Critical Evaluation of Wicking in Performance Fabrics
Simile, Craig Burton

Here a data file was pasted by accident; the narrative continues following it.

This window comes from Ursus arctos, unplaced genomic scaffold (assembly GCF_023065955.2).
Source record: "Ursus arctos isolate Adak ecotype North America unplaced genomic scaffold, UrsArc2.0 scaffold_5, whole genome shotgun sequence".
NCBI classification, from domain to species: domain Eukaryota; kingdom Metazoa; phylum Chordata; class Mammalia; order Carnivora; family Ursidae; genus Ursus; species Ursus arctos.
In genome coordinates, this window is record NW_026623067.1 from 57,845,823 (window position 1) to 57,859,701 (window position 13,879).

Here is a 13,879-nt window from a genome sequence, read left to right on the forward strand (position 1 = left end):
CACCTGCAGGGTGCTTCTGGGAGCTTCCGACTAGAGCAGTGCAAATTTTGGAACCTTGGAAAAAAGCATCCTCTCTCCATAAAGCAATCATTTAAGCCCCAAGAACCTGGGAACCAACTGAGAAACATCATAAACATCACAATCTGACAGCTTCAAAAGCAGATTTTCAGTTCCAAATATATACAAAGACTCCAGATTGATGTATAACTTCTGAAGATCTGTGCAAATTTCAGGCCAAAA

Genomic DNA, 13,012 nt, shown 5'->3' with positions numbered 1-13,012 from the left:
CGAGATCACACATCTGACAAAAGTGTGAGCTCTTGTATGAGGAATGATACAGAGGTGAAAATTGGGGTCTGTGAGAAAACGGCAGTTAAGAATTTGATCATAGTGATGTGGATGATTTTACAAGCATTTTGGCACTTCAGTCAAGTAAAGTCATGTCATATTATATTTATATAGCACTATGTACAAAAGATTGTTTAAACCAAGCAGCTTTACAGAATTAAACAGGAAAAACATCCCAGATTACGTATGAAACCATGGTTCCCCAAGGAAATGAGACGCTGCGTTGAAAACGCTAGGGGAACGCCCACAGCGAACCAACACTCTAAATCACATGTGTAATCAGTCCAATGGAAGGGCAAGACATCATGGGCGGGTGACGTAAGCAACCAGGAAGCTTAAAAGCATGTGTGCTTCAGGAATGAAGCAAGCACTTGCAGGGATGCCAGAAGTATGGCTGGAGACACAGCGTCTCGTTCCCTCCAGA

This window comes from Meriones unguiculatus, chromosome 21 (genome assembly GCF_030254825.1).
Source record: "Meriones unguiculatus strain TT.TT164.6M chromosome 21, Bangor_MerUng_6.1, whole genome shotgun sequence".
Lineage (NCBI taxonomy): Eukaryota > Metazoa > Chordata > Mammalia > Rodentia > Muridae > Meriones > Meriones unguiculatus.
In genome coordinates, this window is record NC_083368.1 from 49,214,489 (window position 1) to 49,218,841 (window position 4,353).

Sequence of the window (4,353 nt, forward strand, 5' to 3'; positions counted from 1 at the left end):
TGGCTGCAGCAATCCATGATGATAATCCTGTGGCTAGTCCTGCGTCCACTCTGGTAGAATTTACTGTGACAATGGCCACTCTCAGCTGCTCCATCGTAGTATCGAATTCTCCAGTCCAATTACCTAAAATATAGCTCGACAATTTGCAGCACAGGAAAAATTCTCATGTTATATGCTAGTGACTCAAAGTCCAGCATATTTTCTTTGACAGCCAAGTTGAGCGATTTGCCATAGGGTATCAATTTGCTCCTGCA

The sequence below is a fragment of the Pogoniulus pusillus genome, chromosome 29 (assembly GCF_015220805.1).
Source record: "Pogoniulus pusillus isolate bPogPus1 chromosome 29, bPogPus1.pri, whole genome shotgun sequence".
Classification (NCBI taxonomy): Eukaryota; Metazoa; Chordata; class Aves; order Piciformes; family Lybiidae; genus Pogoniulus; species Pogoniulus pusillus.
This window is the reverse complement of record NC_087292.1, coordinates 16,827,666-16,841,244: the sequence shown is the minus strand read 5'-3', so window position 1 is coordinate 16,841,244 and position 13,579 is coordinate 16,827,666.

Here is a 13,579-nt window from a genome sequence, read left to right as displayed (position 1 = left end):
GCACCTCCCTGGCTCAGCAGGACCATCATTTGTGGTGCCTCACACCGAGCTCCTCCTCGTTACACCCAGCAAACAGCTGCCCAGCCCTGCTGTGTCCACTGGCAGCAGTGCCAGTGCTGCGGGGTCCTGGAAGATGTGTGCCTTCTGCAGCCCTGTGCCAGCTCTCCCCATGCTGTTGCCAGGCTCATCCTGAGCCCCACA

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A method used to calculate the fundamental properties that predict the overall wicking performance of a fabric was proposed and executed. The combination of a horizontal and downward wicking test provided detailed measurements of the pertinent properties to wicking performance: capillary pressure and permeability. This method was proposed due to flaws found in standard vertical wicking tests as well as erroneous assumptions made in other wicking tests. Assumptions that capillary pressure and permeability are characteristic constants of porous structures are incorrect and will produce misleading information about that substrate. It was experimentally proven that these properties were a function of the saturation level found within the voids of a fabric. To obtain relevant capillary pressure and permeability data for a given fabric, a range of saturation levels were tested and analyzed. It was shown that saturation levels decreased as the vertical distance traveled by moisture increased. This phenomenon occurs as a result of capillary pressure within the voids dropping below the functional range needed to support flow in those voids at increasing heights. As height is increased, capillary pressure needs to also increase; therefore, only smaller radii pores will fill. Once saturation levels are known at specific heights, capillary pressure and permeability calculations were made using Darcys law and the Lucas-Washburn equation. Although this phenomenon is well known in civil engineering, it has not been widely addressed in the textile sciences, especially in its implications for wicking tests.